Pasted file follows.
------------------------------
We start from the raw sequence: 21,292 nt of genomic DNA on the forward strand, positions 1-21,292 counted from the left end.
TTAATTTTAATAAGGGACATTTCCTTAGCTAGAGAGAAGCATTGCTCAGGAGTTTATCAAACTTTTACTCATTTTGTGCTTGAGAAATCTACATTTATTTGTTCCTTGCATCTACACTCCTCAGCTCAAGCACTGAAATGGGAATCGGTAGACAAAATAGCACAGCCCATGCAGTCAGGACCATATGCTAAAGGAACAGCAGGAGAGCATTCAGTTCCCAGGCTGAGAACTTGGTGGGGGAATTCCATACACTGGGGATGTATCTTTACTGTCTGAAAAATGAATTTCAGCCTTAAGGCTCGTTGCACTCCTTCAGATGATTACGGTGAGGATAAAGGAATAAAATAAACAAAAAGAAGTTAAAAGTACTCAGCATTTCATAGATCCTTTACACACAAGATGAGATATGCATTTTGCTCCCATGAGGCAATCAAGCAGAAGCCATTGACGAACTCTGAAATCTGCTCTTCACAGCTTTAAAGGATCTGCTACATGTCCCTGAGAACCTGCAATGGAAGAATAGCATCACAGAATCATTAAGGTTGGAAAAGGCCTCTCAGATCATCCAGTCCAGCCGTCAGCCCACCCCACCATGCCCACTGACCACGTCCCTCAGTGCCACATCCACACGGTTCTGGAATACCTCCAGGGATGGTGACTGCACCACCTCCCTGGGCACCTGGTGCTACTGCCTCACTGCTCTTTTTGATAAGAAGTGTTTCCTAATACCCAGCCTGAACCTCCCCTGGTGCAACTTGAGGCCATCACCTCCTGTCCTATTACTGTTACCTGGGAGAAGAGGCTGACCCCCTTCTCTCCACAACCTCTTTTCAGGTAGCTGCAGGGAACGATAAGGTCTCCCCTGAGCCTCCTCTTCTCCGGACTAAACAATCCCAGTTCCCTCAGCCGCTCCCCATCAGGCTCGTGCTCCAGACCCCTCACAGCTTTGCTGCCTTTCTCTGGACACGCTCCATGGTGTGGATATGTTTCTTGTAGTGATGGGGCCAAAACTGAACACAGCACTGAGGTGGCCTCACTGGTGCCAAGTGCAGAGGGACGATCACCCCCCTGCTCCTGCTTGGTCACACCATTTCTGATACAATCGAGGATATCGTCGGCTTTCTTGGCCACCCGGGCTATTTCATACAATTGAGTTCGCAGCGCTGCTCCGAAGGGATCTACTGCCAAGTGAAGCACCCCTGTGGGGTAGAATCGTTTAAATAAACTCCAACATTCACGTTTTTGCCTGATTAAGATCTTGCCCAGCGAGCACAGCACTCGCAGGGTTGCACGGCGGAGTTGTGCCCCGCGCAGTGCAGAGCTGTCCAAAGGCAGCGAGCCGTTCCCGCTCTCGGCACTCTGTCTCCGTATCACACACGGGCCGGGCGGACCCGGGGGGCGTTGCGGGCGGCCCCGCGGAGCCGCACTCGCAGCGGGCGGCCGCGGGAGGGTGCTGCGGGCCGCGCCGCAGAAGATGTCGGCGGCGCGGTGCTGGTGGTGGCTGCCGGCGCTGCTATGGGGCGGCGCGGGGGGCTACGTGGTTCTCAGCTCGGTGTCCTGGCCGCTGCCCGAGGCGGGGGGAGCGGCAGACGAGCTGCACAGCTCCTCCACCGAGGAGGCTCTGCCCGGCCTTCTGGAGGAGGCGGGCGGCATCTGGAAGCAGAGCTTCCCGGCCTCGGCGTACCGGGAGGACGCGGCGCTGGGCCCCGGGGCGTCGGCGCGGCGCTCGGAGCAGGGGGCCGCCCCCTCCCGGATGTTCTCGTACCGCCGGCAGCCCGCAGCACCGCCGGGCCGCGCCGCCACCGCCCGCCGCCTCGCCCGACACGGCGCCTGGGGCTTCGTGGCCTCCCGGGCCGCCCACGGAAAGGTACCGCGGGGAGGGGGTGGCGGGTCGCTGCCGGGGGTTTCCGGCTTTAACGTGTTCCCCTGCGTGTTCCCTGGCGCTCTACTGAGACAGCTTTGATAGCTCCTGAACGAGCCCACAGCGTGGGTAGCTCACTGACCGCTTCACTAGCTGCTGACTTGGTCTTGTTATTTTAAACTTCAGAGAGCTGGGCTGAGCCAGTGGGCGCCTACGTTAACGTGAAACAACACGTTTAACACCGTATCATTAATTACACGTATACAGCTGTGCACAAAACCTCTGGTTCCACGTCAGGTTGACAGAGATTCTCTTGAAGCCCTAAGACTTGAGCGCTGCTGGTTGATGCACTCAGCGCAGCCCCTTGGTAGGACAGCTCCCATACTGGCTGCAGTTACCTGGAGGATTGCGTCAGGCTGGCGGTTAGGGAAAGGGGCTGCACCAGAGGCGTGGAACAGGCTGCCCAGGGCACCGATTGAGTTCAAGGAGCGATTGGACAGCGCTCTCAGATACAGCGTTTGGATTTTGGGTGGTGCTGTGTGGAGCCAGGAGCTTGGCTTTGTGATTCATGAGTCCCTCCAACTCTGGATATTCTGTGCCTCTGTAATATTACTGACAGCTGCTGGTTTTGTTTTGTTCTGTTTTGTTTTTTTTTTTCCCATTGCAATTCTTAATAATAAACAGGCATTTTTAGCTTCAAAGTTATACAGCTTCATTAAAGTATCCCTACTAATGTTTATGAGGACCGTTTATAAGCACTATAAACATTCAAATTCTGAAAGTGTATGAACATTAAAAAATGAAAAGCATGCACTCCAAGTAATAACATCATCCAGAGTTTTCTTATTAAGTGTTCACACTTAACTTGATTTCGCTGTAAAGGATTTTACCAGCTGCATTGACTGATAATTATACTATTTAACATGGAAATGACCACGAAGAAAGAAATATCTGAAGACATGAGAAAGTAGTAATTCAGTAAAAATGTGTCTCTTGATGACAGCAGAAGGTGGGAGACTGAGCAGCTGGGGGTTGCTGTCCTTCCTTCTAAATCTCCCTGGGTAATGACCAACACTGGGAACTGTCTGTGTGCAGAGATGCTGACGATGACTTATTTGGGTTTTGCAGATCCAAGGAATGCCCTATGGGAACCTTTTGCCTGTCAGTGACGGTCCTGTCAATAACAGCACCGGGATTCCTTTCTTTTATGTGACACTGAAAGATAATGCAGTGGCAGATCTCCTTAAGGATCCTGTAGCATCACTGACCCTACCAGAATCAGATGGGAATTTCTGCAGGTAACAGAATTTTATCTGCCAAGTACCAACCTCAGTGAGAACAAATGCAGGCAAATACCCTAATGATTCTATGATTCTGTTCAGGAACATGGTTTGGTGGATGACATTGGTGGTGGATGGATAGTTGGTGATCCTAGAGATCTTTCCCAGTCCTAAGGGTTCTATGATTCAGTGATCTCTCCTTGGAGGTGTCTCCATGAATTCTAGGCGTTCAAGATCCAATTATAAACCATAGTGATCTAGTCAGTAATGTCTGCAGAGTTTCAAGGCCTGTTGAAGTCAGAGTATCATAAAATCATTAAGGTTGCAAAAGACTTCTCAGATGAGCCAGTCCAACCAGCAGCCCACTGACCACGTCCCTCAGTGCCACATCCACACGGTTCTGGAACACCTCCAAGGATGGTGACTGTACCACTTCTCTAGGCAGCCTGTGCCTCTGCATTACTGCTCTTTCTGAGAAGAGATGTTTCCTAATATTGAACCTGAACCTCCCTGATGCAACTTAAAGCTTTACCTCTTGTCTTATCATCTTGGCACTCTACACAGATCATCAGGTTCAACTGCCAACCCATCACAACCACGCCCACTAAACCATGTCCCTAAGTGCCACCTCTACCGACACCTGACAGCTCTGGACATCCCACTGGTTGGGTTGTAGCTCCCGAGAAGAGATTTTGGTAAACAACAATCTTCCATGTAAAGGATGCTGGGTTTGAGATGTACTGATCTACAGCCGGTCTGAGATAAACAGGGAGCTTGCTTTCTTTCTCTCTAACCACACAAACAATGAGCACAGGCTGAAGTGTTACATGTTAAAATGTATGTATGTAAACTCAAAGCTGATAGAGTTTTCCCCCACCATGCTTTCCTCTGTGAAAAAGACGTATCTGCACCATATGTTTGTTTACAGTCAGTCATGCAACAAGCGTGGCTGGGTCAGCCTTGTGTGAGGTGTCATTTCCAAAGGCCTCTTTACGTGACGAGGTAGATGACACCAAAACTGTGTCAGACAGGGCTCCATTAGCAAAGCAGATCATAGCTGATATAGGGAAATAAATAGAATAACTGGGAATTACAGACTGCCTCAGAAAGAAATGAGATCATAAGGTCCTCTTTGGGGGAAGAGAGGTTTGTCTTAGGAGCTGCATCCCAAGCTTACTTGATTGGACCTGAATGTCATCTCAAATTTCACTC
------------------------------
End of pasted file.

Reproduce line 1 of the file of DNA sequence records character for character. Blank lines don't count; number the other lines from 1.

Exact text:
We start from the raw sequence: 21,292 nt of genomic DNA on the forward strand, positions 1-21,292 counted from the left end.